Somehow, I’ve become the guy at Engadget who loves Chromebooks. It’s a weird niche, but I believe that for a lot of people, the right Chromebook can be a great everyday computer. As such, I’ve kept my eye out for years now on what the best all-around Chromebook is -- and for a few years now, one of ASUS’ Chromebook Flips has been my default answer. In 2017 and again in 2019, the company released excellent models that both felt like the best option available at the time.
Now, ASUS has another Flip for sale, the Chromebook Flip C436. In a lot of ways it’s similar to last year’s edition, but it’s also an undeniably upgrade. It’s thinner and lighter, has more powerful processor options, and it includes more RAM and storage. But as you might expect, you’ll be paying for these upgrades, as the C436 starts at $799. As Chromebooks get more capable and costly, I’m always looking for one that hits the sweet spot between specs, features and price. Unfortunately, ASUS didn’t quite hit the spot this time.
ASUS is back with another solid Chromebook, but the Flip C436 isn’t as easy to recommend as its predecessors. It’s well-designed, fast, and has a great keyboard and solid screen. But mediocre battery life and a very high entry price make it hard to recommend unless you can use Chrome OS for all your computing needs.
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Gallery: ASUS Chromebook Flip C436 review photos | 11 Photos
Like its predecessors, the Chromebook Flip C436 isn’t the most distinctive laptop, but it’s quite well made. ASUS went with a magnesium aluminum alloy chassis that’s strong and lightweight, but its silver color feels bland these days. I wasn’t expecting the flair of, say, Samsung’s red Galaxy Chromebook or even the pale pink Pixelbook Go, but there’s not much to say from a visual standpoint. The pure white lid makes for a nice contrast, but it’s still a fairly unremarkable design.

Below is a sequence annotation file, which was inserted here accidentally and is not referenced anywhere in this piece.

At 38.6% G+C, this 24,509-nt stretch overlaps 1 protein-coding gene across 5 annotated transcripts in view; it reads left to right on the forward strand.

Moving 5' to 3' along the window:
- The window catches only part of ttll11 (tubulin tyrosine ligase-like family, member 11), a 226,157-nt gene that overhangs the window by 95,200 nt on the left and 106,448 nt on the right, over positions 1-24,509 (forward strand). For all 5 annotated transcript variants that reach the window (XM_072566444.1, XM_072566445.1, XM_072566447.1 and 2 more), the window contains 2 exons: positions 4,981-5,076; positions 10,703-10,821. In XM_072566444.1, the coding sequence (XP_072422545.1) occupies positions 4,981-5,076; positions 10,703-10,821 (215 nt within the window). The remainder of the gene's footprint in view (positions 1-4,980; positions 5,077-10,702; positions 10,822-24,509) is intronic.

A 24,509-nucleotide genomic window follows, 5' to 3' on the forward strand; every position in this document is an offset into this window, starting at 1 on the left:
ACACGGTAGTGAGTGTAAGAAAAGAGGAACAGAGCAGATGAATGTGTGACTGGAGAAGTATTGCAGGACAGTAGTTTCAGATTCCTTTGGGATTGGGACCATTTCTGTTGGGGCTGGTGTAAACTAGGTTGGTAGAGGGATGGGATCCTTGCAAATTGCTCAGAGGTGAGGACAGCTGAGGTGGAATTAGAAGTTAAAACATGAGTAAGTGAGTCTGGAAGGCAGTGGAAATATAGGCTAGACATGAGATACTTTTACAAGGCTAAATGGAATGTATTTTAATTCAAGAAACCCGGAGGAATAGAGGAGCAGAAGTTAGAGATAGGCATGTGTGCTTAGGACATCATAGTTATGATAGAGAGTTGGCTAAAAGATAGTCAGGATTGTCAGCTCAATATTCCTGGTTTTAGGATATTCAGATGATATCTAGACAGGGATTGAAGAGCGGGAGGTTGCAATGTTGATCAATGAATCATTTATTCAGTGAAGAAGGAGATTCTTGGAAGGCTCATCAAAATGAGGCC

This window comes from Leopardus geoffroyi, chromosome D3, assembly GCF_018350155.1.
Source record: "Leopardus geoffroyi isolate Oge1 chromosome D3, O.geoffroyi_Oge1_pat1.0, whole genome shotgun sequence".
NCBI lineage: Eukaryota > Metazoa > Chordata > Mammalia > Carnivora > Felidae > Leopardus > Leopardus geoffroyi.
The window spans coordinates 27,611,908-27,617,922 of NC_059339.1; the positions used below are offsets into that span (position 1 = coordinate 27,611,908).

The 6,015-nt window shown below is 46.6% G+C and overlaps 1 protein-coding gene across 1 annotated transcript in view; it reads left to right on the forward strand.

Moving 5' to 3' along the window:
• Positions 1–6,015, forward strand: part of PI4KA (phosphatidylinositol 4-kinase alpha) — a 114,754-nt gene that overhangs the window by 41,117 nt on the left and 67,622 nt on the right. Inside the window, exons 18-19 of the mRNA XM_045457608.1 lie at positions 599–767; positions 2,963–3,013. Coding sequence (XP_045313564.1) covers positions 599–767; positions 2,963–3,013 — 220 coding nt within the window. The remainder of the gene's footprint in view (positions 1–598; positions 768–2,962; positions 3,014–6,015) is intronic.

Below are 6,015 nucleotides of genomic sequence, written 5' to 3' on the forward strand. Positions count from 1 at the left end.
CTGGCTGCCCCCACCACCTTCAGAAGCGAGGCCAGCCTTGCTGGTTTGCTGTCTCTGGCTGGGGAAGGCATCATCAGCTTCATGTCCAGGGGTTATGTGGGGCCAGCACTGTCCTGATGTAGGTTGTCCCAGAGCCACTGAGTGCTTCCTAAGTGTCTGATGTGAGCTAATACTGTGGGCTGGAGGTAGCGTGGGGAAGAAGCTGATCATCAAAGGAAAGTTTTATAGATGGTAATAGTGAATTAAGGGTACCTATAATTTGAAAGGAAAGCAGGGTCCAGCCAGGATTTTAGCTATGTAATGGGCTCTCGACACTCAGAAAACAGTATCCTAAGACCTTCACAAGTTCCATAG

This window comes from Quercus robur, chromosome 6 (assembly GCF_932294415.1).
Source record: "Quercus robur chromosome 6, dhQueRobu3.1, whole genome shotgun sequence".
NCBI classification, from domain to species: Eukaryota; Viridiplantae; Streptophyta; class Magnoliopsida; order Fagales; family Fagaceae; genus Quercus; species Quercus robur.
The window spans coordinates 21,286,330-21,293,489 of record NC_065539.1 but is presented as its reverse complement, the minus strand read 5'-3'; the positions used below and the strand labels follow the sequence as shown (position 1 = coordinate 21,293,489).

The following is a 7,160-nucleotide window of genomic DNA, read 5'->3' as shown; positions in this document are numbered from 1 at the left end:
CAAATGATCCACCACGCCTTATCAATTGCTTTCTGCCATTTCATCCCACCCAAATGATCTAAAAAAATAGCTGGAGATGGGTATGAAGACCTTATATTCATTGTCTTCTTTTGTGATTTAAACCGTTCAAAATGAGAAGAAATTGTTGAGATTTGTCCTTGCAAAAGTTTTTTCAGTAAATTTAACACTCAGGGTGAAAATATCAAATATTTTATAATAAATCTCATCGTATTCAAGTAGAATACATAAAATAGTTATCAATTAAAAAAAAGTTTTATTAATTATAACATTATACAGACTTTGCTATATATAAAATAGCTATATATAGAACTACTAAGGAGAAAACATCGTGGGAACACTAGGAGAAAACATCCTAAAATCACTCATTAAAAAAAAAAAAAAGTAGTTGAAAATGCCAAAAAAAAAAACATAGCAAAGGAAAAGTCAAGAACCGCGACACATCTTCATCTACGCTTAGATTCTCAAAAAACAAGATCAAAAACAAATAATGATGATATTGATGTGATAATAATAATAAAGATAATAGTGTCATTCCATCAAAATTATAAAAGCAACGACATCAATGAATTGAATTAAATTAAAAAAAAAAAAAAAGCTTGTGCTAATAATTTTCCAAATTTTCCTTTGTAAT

Despite that, the C436 ticks most of the boxes for a premium laptop in 2020. It’s both thinner and lighter than that C434, which is a major relief because that laptop was pretty heavy and chunky for a Chromebook. ASUS’s latest isn’t exceptionally thin at 13.8mm or light at 2.4 pounds, but it’s still an improvement over the 3.2-pound C434.
While the Flip C436 doesn’t match the compact dimensions of Samsung’s Galaxy Chromebook, its extra size makes room for a 14-inch 1080p touchscreen with super thin bezels. ASUS pulled this trick off on last year’s model, and it’s just as impressive here. While this screen obviously isn’t as pixel-dense as the 4K display on Samsung’s newest Chromebook, the slightly bigger screen size is welcome. This screen is also nicer than the one on the Pixelbook Go, with more vivid colors and higher contrast. I’d prefer a 16:10 ratio, but the bigger screen at least means I can crank the resolution higher before the text gets uncomfortably tiny.
I’ve already mentioned the Samsung Galaxy Chromebook a few times, because it’s a natural comparison point (and not just because I reviewed it last week). Both laptops are premium offerings with powerful hardware and 360-degree hinges for converting to tablet mode. Both have the same array of ports, as well: two USB-C (one on each side), microSD and a headphone jack. The sides also house the power button and a volume rocker, two things common on convertible laptops. The major downside with the Flip C436 is that it doesn’t have an old-school USB-A port, as the C434 does. If that matters to you, you’re probably better off with last year’s model.
Finally, there are small speakers on each side, but these are fortunately not the only ones. ASUS branded the Flip C436 with Harmon Kardon audio, and the combination of side speakers and a speaker bar built into the hinge of the laptop make for surprisingly decent performance. Stereo separation, which is often nearly impossible to notice on a laptop, was more present here than I expected, and the overall volume and clarity are impressive. I wouldn’t use this machine for extended music-listening sessions, but it’s more than capable in a pinch.
As with the past two Chromebook Flip models, the keyboard on the C436 is excellent. It has deep key travel which makes for a comfortable typing experience, and it’s reasonably quiet as well. I might rate the Pixelbook Go’s keyboard as ever-so-slightly better, mostly because each individual key cap has a little less wobble; it’s also quieter. But despite those few caveats, I wouldn’t hesitate to recommend the C436 to people picky about their keyboards.
Oh, and just like Samsung’s latest, the C436 has a fingerprint sensor in the top row for unlocking the laptop and other authentication needs. It works without issue and I’m glad to see this option popping up on more mid-range computers these days.
The trackpad isn’t nearly as praise-worthy but it gets the job done. The main complaint I have with it is the same as I have with almost every other laptop out there: not enough vertical real estate. I’m not sure why so many laptop makers put such cramped trackpads on computers that otherwise have plenty of deck space, but here we are.